The following is a list of documentaries that may be of interest to our readers that are currently available online. The descriptions were not written by Medusa staffers and the publication does not necessarily endorse the views portrayed in these films. If you happen to watch one of these documentaries, or any others that you feel may be of interest, feel free to submit a review to us at email@example.com, or tweet your opinions @medusamagazine.
Fronted by Lisa Rogers, this documentary focuses on the rise in vaginal cosmetic surgery, specifically labiaplasty. For the uninitiated, labiaplasty involves cutting off the inner labia so that they don’t ‘hang’ below the outer labia. Ouch! The labiaplasty business has skyrocketed over the past few years, and Lisa’s mission was to find out why so many women hate the appearance of their vulvas to the point that they’d willingly have pieces of them surgically removed.
The celebrity trend for size zero has been criticised worldwide for encouraging women to starve in secret. This film explores the impact the trend is having on real people living real lives. From Kellie who is striving dangerously to achieve the skinny look, to Victoria who feels that her natural size zero frame is a poisoned chalice, this film exposes the contradictions surrounding women’s perceptions of size.
Fearne Cotton examines the ongoing trend for super-slim women and immerses herself in the worrying world of pro-ana websites who encourage anorexia and starvation as a life choice. As Fearne explores the diet and exercise regime of a pro-ana, shell try some of the extreme regimes that they endorse and meet other girls whove embraced the same lifestyle. She will explore the seductive nature of these support groups, examine the world of competitive dieting, and look at relationships that ordinary women have with each other when it comes to diet and body image.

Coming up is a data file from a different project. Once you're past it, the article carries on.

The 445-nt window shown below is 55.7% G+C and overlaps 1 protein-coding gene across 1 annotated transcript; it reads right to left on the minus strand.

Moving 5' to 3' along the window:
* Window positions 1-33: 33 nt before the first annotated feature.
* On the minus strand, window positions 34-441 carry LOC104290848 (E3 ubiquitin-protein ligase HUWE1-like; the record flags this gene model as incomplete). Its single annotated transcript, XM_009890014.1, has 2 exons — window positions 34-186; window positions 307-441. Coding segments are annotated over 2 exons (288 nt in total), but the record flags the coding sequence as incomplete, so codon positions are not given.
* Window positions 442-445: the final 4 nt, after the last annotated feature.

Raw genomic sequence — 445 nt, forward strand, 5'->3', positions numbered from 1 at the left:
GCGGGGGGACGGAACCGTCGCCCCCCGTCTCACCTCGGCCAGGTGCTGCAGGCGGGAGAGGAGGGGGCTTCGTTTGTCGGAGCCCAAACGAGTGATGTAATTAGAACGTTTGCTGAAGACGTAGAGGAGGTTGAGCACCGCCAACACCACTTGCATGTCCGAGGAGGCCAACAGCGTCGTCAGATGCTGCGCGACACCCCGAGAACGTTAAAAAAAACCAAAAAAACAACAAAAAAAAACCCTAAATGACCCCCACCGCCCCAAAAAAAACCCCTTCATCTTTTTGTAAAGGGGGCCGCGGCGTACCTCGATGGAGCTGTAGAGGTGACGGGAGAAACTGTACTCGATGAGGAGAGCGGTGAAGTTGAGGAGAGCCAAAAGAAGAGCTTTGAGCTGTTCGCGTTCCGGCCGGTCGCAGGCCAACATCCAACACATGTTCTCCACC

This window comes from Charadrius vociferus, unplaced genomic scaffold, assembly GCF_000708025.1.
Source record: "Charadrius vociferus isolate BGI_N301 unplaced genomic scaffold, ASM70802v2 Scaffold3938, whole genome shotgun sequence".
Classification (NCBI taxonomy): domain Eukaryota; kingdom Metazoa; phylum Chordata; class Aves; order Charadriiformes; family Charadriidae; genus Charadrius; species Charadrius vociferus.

(Also see: The latest installment in the series, Killing Us Softly 4)
Jean Kilbourne continues her groundbreaking analysis of advertising’s depiction of women in this installment of the Killing Us Softly series. In fascinating detail, Kilbourne decodes an array of print and television advertisements to reveal a pattern of disturbing and destructive gender stereotypes. Her analysis challenges us to consider the relationship between advertising and broader issues of culture, identity, sexism, and gender violence.
Sections: Does the beauty ideal still tyrannize women? | Does advertising still objectify women’s bodies? | Are the twin themes of liberation and weight control still linked? | Is sexuality still presented as women’s main concern? | Are young girls still sexualized? | Are grown women infantilized? | Are images of male violence against women still used to sell products?
Bruce was a normal boy, not an intersex child, and yet the decision was made to turn this boy who had lost his penis, into a girl. Under the guidance of Dr Money and his team at Johns Hopkins University this baby boy was surgically changed into a girl. After surgeons at Hopkins had castrated baby Bruce, he became baby Brenda. The family were instructed how to bring up Brenda as a normal little girl. According to Dr Money’s theory she would grow up believing herself to be female and would go on to live a normal happy life as a woman. It seemed the ultimate test that nurture could override nature.
Thirty years after Bruce became Brenda, the impact of this extraordinary story continues. After almost 14 years living as a female, Brenda Reimer reverted to her true biological sex – the case of the boy who was turned into a girl had failed. Brenda took the name David and for the last twenty years he has lived anonymously in his hometown of Winnipeg. For almost all this time no one knew the outcome of John Money’s celebrated case. But now that David has gone public, the case is being widely discussed once again and its impact on John Money’s theory of gender development and the treatment of intersex children is being hotly debated.